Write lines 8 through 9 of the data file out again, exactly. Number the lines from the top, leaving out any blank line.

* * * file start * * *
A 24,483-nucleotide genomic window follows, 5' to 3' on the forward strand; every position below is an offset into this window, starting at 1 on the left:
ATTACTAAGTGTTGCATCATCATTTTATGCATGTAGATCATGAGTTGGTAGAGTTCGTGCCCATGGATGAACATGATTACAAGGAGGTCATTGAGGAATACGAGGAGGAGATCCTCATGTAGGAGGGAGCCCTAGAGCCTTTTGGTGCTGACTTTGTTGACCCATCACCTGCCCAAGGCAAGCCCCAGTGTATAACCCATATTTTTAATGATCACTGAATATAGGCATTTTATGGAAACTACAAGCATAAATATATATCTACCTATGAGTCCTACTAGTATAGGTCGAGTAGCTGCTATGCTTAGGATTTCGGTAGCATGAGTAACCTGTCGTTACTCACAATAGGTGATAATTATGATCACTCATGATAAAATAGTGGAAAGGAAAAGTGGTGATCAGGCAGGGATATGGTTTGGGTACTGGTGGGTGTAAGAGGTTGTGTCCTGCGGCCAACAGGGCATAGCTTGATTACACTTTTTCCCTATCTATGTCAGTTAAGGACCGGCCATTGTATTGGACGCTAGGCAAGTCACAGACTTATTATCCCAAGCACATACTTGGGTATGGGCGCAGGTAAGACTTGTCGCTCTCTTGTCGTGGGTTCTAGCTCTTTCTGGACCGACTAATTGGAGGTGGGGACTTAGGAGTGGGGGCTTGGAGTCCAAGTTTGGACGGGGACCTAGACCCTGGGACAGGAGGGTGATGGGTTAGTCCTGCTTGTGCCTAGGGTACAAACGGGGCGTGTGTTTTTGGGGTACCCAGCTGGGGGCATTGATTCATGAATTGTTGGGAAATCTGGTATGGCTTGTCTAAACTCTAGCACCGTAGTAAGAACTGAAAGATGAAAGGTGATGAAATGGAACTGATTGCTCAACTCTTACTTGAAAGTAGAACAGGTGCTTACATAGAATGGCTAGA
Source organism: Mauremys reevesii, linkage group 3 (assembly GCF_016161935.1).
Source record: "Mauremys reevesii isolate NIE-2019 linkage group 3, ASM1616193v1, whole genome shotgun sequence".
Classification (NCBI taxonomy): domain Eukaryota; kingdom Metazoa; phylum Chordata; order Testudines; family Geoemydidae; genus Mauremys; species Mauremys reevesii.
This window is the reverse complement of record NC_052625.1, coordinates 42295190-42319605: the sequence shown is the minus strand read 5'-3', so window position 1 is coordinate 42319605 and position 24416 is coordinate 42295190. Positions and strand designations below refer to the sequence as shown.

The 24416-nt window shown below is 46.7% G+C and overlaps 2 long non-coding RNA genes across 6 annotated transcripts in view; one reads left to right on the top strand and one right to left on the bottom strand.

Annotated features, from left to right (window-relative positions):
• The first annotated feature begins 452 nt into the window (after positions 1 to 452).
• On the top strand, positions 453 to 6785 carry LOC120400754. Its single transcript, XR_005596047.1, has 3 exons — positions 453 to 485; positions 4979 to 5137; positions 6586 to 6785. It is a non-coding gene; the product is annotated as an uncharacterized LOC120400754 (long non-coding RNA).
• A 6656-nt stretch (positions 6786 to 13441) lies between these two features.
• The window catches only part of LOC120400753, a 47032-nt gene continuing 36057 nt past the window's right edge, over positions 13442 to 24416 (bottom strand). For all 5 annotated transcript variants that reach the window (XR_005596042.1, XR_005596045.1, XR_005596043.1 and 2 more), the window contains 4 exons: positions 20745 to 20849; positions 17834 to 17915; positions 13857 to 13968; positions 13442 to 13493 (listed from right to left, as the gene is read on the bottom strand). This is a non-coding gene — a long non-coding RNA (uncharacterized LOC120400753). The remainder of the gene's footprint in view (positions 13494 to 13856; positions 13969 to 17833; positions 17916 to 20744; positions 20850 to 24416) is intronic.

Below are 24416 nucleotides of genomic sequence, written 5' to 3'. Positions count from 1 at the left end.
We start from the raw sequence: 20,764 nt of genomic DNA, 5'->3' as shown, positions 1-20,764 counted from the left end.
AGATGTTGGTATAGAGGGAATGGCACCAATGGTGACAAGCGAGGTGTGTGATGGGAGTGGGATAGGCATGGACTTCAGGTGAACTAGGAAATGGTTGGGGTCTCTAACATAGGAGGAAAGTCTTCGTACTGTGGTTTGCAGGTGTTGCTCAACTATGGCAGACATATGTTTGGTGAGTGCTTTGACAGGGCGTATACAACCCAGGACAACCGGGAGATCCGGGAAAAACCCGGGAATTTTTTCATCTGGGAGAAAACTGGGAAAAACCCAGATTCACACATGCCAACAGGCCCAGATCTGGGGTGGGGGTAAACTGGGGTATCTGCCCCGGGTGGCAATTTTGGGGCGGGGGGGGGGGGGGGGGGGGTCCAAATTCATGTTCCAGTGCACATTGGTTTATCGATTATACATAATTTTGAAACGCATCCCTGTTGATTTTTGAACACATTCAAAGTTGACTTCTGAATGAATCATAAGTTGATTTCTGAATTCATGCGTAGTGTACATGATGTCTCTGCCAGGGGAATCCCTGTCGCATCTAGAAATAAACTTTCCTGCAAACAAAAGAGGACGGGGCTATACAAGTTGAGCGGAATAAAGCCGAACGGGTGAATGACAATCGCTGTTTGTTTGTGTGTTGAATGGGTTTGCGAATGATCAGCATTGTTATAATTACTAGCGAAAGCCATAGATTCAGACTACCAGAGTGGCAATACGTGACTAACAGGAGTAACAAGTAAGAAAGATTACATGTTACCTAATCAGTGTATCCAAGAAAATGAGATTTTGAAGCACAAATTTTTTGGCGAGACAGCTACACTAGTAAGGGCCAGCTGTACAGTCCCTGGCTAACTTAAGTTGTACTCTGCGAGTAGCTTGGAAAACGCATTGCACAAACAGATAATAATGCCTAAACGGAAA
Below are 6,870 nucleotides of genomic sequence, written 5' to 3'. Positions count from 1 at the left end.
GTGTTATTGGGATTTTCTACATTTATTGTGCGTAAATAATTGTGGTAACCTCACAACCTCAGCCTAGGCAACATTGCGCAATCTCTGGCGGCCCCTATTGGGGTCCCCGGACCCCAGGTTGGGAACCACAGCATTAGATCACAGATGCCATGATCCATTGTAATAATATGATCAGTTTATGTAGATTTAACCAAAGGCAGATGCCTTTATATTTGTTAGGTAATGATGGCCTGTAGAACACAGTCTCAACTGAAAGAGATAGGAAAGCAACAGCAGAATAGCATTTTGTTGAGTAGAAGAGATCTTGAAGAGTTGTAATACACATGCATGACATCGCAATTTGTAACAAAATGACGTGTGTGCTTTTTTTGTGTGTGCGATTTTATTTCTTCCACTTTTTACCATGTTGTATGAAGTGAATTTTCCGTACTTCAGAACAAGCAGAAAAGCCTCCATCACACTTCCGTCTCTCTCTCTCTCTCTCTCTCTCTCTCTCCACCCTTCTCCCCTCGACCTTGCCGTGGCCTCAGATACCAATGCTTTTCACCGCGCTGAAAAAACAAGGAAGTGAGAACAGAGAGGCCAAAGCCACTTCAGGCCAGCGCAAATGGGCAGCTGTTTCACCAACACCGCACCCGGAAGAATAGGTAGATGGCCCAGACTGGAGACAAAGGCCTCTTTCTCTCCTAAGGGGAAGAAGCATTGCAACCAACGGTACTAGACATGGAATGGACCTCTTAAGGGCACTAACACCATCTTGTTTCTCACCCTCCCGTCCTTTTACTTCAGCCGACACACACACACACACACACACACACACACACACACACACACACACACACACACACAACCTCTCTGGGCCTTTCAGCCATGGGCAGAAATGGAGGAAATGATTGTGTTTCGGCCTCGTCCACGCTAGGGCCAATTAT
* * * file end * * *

Annotated features, from left to right (window-relative positions):
• The first annotated feature begins 452 nt into the window (after positions 1 to 452).